Winterizing Above Ground Pools

If you have questions about winterizing above ground pools we can help and it's probably a lot easier than you think.  When the weather cools off it's time to think about closing your pool and there are a few important steps that all pool owners should follow to make sure that the pool is as ready as possible when it's time to open it in the spring.   

winterizing above ground pool

It might seem a bit overwhelming or confusing if it’s your first time closing your pool but but it's important whether you have a salt water pool or a regualar chlorine pool.  The steps are generally the same as winterizing or closing an inground pool but it will be a lot easier because of the smaller size and simple hardware.   

If you live in a climate that drops below freezing in the winter the main concern is removing water from any plumbing that will be exposed to freezing temperatures.  This includes separating and removing hardware like the filter, pump or salt system.  If you don’t experience freezing temperatures during the winter months your goal will be to achieve a winter ready chemical balance so the water remains somewhat healthy while sitting stagnant.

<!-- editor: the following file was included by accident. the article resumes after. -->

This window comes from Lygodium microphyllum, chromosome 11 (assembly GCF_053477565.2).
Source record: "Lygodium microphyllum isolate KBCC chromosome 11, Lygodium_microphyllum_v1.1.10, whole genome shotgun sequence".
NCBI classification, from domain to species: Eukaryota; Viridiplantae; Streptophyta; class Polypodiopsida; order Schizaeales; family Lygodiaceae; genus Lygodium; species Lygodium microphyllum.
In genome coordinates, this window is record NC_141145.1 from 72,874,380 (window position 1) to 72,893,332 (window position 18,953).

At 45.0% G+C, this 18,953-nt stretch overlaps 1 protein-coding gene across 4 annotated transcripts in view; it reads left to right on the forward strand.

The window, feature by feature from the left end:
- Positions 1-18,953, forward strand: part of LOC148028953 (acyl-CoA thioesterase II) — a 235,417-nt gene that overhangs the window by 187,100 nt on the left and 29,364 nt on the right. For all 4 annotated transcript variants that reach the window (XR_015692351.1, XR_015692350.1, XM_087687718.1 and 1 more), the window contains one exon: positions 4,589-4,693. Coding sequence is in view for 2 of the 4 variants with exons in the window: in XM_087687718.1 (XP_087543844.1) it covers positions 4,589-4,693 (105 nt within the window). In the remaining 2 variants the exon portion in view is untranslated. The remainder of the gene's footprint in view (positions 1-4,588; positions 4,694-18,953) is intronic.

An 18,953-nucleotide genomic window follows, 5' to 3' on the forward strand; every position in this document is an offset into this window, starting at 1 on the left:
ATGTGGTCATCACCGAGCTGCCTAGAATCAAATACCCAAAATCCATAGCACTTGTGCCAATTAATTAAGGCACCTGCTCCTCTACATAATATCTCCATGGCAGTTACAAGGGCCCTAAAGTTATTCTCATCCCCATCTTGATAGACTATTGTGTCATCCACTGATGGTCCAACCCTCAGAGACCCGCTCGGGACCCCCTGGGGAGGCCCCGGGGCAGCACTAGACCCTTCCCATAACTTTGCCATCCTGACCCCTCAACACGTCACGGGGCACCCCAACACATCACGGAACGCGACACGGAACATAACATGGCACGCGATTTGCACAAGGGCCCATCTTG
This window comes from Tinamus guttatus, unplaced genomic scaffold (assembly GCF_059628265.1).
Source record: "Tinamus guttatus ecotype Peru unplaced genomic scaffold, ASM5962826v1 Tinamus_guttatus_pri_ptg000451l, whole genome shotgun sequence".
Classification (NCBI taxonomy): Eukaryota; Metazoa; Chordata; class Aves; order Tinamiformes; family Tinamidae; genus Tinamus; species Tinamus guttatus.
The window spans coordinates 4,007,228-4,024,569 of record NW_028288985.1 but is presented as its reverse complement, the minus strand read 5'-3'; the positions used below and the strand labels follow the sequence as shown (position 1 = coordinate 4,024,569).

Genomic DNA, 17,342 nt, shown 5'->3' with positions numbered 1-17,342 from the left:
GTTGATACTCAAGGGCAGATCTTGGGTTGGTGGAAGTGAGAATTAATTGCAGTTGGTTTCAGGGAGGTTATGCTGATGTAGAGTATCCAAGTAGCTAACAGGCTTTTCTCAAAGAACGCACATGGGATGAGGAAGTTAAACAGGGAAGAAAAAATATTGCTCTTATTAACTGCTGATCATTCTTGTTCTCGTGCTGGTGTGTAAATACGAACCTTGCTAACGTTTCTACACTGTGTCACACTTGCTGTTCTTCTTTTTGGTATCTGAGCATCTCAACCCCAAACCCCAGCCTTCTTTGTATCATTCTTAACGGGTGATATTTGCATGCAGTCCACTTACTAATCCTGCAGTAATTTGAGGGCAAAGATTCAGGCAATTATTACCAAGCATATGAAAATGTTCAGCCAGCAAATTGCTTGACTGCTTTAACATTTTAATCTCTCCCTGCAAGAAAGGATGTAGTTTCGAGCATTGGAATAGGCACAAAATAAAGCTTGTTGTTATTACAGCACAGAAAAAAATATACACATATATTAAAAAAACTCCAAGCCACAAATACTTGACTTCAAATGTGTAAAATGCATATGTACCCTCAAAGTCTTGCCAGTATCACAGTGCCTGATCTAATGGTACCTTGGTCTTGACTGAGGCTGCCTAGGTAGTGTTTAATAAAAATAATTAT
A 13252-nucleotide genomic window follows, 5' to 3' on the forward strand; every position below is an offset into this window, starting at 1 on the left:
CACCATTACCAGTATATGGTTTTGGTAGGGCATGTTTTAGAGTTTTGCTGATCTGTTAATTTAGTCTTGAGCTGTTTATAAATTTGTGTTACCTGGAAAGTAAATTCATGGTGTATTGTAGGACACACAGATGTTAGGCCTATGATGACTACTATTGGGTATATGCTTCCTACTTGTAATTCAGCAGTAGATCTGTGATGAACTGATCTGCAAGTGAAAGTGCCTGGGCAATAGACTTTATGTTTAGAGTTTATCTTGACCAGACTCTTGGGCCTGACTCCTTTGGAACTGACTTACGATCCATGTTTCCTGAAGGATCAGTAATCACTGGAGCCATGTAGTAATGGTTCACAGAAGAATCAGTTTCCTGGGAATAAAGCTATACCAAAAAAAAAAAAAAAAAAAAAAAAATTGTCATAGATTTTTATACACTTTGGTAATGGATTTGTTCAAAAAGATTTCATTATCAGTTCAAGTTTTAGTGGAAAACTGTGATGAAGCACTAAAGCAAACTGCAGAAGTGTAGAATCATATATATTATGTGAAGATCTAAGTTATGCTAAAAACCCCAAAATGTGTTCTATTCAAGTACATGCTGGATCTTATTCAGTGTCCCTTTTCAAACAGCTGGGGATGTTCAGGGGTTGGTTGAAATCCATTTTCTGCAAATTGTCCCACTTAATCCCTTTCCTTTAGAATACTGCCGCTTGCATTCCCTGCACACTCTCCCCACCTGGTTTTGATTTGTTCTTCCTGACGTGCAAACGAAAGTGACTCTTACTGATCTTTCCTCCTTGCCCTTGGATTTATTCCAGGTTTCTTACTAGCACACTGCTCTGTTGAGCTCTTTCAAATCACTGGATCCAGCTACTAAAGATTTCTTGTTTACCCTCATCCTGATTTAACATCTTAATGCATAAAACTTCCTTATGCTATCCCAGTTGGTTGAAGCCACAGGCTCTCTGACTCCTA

Whether you live in the United States, Canada or Australia there will likely be a time when you want to shut down your pool for a few months or extended periods of time.  This guide can be used to get any above ground pool ready for weeks or months of no water circulation. 



Winterizing Above Ground Pool Step by Step

Above ground pool closing and winterizing can be done by any handy pool owner by following these steps and working through each one carefully.  If you have given yourself a couple of weeks before you experience cold or freezing temperatures you have plenty of time to get your winterizing above ground pool steps completed.  


1.  Final Balancing

A week or two prior to closing your pool you need to make sure that you balance the water chemistry as best as possible.  The more balanced you get your pool water the more effectively the winterizing chemicals will work to keep your pool water stable.  If you want more information about chemical balancing be sure to visit our salt water pool maintenance page.  

The ideal ranges for a salt water above ground pool are as follows but you shouldn't need much adjusting if you have kept your pool healthy all season long.  If you don't have a salt water test kit you can take a sample of your water to a local pool company or even hire a pool service company to close your pool for a nominal cost.